About bifurcational parametric simplification

V. Gol'Dshtein, N. Krapivnik, G. Yablonsky

Research output: Contribution to journalArticlepeer-review

2 Scopus citations


A concept of "critical" simplification was proposed by Yablonsky and Lazman (1996) for the oxidation of carbon monoxide over a platinum catalyst using a Langmuir-Hinshelwood mechanism. The main observation was a simplification of the mechanism at ignition and extinction points. The critical simplification is an example of a much more general phenomenon that we call a bifurcational parametric simplification. Ignition and extinction points are points of steady state multiplicity bifurcations, i.e., they are points of a corresponding bifurcation set for parameters. Any bifurcation produces a dependence between system parameters. This is a mathematical explanation and/or justification of the "parametric simplification". It leads us to a conjecture that "maximal bifurcational parametric simplification" corresponds to the "maximal bifurcation complexity." This conjecture can have practical applications for experimental study, because at points of "maximal bifurcation complexity" the number of independent system parameters is minimal and all other parameters can be evaluated analytically or numerically. We illustrate this method by the case of the simplest possible bifurcation, that is a multiplicity bifurcation of steady state and we apply this analysis to the Langmuir mechanism. Our analytical study is based on a coordinate-free version of the method of invariant manifolds by Bykov, Goldfarb, Gol'dshtein (2006). As a result we obtain a more accurate description of the "critical (parametric) simplifications." With the help of the "bifurcational parametric simplification" kinetic mechanisms and reaction rate parameters may be readily identified from a monoparametric experiment (reaction rate vs. reaction parameter).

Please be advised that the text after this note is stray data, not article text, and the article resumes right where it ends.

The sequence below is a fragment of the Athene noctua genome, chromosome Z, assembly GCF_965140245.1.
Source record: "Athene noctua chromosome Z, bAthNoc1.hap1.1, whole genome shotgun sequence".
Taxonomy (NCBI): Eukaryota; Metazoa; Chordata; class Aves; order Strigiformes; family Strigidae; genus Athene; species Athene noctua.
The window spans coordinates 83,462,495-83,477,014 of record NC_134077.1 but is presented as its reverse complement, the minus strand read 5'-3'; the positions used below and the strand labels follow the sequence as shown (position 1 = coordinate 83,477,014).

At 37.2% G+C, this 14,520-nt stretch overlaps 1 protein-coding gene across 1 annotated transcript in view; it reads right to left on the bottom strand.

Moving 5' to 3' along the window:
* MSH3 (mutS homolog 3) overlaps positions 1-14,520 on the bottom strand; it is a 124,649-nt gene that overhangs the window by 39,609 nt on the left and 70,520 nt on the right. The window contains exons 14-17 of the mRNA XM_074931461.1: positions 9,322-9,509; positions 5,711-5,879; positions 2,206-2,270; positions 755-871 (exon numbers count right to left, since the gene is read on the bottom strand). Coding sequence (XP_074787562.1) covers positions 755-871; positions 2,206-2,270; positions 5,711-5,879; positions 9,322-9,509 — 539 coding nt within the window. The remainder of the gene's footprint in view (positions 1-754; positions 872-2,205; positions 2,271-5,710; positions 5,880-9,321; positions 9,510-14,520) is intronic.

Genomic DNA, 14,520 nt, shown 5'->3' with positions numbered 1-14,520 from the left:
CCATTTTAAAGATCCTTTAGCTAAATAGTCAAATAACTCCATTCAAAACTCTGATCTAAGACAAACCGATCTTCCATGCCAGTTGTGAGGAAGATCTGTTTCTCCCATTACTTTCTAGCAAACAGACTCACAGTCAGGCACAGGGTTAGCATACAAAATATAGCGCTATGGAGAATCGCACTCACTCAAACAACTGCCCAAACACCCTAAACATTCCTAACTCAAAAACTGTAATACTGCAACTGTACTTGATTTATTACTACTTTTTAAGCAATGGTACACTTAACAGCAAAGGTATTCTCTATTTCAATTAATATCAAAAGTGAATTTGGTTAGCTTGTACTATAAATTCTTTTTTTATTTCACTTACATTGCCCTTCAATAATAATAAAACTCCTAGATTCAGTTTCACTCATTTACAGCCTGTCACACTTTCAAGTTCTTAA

Original languageEnglish
Pages (from-to)168-185
Number of pages18
JournalMathematical Modelling of Natural Phenomena
Issue number3
StatePublished - 1 Jan 2015


  • Bifurcation
  • Chemical kinetics
  • Invariant manifolds
  • Singular perturbations

ASJC Scopus subject areas

  • Modeling and Simulation


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